That the cosmos was built like a three-layer cake was a given for much of the ancient, pre-Copernican, world. The thought-to-be flat earth was covered with the dome of the heavens (holding the lights of the sky) and sat on top of the underworld (abode of the dead, etc.). So any rendering of the cosmos had to work within this assumed structure to be understood, locating the Godhead above the earth (because God is bigger than people) and the dead below (I suppose because that’s where they got buried).
Of course, since the Copernican ‘scientific revolution’, it is now widely accepted that the earth is roughly a sphere, and that up and down only have meaning because of gravity. Even so, many people who believe in gravity and a three-dimensional universe still think of God’s metaphorical throne as ‘up’ and the direction of evil as ‘down’--stubborn images from imperialistic power hierarchies that pervade theologies of dominance born in empires.
[Note that the church also celebrates Nicolaus Copernicus on 24 May–interesting that these two cosmic observances happen around the same time.]
All that said, what then might it mean that Jesus Christ “was carried up into heaven” [Luke 24.51]? Overlooking for a moment the naive idea of flying into space, as if heaven were a literal location in physical space, is there anything left of this image for us?
The only sense that my limited imagination can make of this image is that the historical person of Jesus–the child of God awakened to belovedness–transcended the limits of his physical body and ascended into the eternal Christ–to identify with everything and to be present everywhere. That rings true to my experience, that the beloved is within all that is–you, me, the rock, the tree, the animals, and the sea–certainly not limited to Christians who have ‘Christ in their hearts’. This Cosmic Christ includes all, and that seems dangerous to some because it threatens all rankings of power, class, race, ability, identity, and insider-outsider-ism.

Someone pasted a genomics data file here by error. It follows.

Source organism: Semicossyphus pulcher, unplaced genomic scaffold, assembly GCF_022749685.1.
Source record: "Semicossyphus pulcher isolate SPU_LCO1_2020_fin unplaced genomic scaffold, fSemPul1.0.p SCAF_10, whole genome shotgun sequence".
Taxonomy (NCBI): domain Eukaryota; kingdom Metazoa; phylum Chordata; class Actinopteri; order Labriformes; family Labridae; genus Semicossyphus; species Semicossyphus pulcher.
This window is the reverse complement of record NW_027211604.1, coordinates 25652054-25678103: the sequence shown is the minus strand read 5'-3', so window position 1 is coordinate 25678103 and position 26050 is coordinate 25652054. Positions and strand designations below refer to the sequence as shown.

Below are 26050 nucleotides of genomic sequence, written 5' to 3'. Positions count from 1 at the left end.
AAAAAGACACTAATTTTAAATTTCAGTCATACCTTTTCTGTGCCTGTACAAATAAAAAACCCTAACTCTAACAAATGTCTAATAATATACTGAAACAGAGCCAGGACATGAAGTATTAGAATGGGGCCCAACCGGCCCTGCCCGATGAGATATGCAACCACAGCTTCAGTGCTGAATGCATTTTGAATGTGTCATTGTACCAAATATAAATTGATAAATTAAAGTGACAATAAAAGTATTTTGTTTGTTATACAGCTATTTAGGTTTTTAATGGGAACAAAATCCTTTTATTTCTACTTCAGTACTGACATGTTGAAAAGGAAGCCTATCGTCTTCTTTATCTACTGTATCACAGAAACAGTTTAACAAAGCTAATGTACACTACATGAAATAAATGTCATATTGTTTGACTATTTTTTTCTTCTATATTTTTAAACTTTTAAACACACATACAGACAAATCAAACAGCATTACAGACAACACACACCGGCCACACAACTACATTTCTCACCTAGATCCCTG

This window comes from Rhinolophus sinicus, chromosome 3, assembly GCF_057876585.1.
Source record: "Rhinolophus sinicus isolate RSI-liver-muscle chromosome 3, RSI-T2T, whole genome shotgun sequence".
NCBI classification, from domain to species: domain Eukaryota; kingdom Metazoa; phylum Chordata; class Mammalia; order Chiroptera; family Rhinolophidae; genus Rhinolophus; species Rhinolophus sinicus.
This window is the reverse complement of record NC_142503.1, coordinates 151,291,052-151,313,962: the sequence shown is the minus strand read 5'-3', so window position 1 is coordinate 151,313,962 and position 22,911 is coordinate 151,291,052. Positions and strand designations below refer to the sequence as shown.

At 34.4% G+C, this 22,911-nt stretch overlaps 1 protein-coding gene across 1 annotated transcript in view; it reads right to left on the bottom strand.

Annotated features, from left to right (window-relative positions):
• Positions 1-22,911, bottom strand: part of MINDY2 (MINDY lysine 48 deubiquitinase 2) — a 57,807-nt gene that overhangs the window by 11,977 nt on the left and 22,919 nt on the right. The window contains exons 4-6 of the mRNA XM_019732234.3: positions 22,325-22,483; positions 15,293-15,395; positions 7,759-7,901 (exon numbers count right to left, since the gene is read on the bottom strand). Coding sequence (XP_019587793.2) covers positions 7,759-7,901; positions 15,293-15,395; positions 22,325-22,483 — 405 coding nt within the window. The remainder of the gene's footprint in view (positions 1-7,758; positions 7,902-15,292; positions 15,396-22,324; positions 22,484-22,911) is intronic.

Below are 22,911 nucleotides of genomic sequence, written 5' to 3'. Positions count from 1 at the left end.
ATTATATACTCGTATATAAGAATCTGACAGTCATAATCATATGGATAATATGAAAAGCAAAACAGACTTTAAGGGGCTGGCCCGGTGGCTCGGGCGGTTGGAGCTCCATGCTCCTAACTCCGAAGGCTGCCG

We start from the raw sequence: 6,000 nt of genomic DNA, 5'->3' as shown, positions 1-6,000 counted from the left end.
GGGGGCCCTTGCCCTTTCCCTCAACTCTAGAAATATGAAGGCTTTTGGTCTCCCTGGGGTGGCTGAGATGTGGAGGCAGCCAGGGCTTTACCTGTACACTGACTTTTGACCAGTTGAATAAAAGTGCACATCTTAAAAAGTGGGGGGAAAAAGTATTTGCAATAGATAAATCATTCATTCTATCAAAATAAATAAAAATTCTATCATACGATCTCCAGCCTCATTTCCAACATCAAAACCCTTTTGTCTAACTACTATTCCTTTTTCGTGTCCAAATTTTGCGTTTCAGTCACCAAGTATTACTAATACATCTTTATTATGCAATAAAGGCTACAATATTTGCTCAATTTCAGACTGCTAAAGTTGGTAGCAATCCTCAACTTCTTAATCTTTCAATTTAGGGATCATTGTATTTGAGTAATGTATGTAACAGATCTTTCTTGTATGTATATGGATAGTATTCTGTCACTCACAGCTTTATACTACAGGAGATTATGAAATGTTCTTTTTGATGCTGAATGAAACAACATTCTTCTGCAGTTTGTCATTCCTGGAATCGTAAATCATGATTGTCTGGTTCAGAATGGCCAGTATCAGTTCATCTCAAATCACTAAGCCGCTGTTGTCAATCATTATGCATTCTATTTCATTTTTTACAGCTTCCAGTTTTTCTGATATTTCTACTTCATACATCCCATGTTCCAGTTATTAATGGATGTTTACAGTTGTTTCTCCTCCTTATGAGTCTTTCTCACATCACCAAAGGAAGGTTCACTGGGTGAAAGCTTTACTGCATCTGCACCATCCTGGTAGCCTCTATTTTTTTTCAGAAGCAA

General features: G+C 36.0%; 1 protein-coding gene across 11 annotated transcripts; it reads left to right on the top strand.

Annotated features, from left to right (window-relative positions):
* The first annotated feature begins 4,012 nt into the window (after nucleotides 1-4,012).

“Each of us was given grace according to the measure of Christ’s gift. Therefore it is said, ‘When he ascended on high he made captivity itself a captive; he gave gifts to his people.’ When it says, ‘He ascended,’ what does it mean but that he had also descended into the lower parts of the earth? He who descended is the same one who ascended far above all the heavens, so that he might fill all things.” [NRSV Ephesians 4.7-10 – please excuse the excessive male pronouns from this fusion of the historically male Jesus of Nazareth with the eternal, nonbinary Christ]
According to this letter, Jesus’ ascent into the infinite only has meaning when balanced by Jesus’ descent into the finite, experiencing the full breadth and depth of mortal life on earth. Taking this text even further, the church has a controversial tradition of Jesus Christ ‘harrowing hell’--that is, destroying the mythical place of eternal exclusion to free all people marginalized by supposed separation, bringing heaven to earth with mercy and justice, and reconciling all things to God. The Cosmic Christ extends belovedness to the entire universe…an image worthy of lifelong contemplation, bearing the good fruit of Beloved Community.